Reporter Roundup: Race & Nursing Home Deaths

Reporter Roundup: Race & Nursing Home Deaths


[Music] Hello, I’m Juan Devis, Chief Creative
Officer at KCET and PBS SoCal, and I’m joined by the newsroom of KPCC and LAist
on a daily Reporter Roundup. How is everyone today? -Well, thank you. -Carla, we just got word that the UC schools will not ask
applicants for SAT or ACT scores. Why is that so significant? -Well, it’s significant because there’s been this research that has shown that
there’s this equity and disparity issue with the tests, that wealthier students
with more resources tend to do better on them, so after many hours of discussion,
the regents voted 23 to 0, so all in favor of ending the use of SAT and ACT
scores in admissions, but there’ll be this, kind of, bridge of sorts. Those tests
are already optional for admission next fall because of COVID-19. Then, after that
optional period, students could still submit scores for things like placement
and scholarships, but the scores won’t be used in the admissions process, and
another part of this is that the university will try to identify or try
to develop a new test that doesn’t have the same challenges or issues that they
see in the SAT and the ACT, and this is all significant because the UC system is
big, and what they’ve decided to do could really affect what other schools choose
to do too. -Also today, Jackie is a part of a team of editors and reporters in our
newsroom and across the country; they worked with the New York Times, The Baltimore Sun, to take a deeper look at what’s happening inside nursing homes. -Yeah, we looked at the data, and we found that race and Latino origin turned out
to be a major predictor of whether a nursing home has a COVID-19 outbreak.
That’s even after accounting for a facility’s location, federal quality
rating, size, and even the infection rate in the surrounding community. We really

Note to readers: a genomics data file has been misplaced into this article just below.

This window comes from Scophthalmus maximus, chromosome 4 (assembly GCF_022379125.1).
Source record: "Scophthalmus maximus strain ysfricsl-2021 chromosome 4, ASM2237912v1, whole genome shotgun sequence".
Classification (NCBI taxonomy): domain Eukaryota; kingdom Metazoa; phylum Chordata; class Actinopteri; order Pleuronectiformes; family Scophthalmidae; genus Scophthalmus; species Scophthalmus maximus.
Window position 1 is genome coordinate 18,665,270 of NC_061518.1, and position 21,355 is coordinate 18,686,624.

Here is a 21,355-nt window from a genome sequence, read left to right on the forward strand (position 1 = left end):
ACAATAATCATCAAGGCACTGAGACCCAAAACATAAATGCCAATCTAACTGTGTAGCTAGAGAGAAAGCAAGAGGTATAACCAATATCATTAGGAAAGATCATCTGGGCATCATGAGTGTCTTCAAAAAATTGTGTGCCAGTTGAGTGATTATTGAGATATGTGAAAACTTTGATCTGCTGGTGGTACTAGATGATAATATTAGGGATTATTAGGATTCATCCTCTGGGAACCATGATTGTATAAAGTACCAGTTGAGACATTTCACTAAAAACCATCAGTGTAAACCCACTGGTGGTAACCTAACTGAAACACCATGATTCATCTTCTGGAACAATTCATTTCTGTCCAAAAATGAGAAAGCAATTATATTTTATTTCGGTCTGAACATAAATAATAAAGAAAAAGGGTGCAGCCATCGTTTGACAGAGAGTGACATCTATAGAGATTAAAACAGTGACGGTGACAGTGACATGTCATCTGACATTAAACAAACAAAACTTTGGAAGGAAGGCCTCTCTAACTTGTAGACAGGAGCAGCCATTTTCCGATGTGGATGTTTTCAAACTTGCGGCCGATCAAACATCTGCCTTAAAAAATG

wanted to go deeper with the story, so we looked at what happened at one really
hard-hit nursing home here in LA, Buena Ventura Post Acute Care Center, to try to
understand really how the virus spread. I spoke with Alma Lara Garcia. She’s a
certified nursing assistant who worked at Buena Ventura. She ended up getting
infected with the coronavirus, and she shared her experience. You can find a
whole story at laist.com, but we know that it is a continuing problem. For
example, we found out today that more than half of the COVID-19 deaths in LA
County have been people who live or work in nursing homes. -Our newsroom has also
been following efforts to reduce prison populations to cut the spread of COVID.
Today on “Air Talk,” Natalie produced a segment really looking at re-entry for
those prisoners into society, and the challenges they face. -So, for context, about five thousand three hundred inmates have been released from LA County jails due to the coronavirus. That’s about a third of the county jail population. There had been some
concerns this might affect public safety. Today, sheriff Ian Webb of LA County told
us that overall crime rates have continued to go down. Now, we know that
re-entry is difficult in the best of times. Finding employment and jobs, it’s
much more challenging now. We talked with Ingrid Archie of A New Way of Life
Reentry Project, who pointed to the fact that government offices where you would
get your driver’s license, or the documentation that you need to even
apply for government services, those offices are closed, so that’s just one
barrier out of many in people moving on with their lives after incarceration
right now. -And finally today, Frank has been following the ongoing battle
between the Los Angeles Sheriff’s Civilian Oversight Commission and
Sheriff Villanueva. -This is a story about LA’s sheriff resisting stronger oversight.
In March, as you know, voters gave the Commission the power to subpoena
testimony and documents from the Sheriff’s Department, but Sheriff Alex
Villanueva was a no-show today after the panel issued its first subpoena to talk
about a growing number of COVID cases in the jails. The sheriff maintains
sheriff’s are not subject to such oversight. The Commission will now ask a
judge to hold him in contempt, setting up a court battle that could have
reverberations across the state. The panel also promptly issued its second
subpoena for documents involving deputies who took photos at the Kobe
Bryant crash site. The Commission’s Inspector General
is looking into whether the sheriff tried to cover that incident up. Again,
the sheriff says they don’t have the right to that information and we’ll have
to hear about it when he releases his own internal investigation to the public. -Well, thank you so much to all of you at the KPCC and LAist newsroom, and thank you
for tuning in. Take care of your health, take care of your families, and we will
see you tomorrow. [Music]

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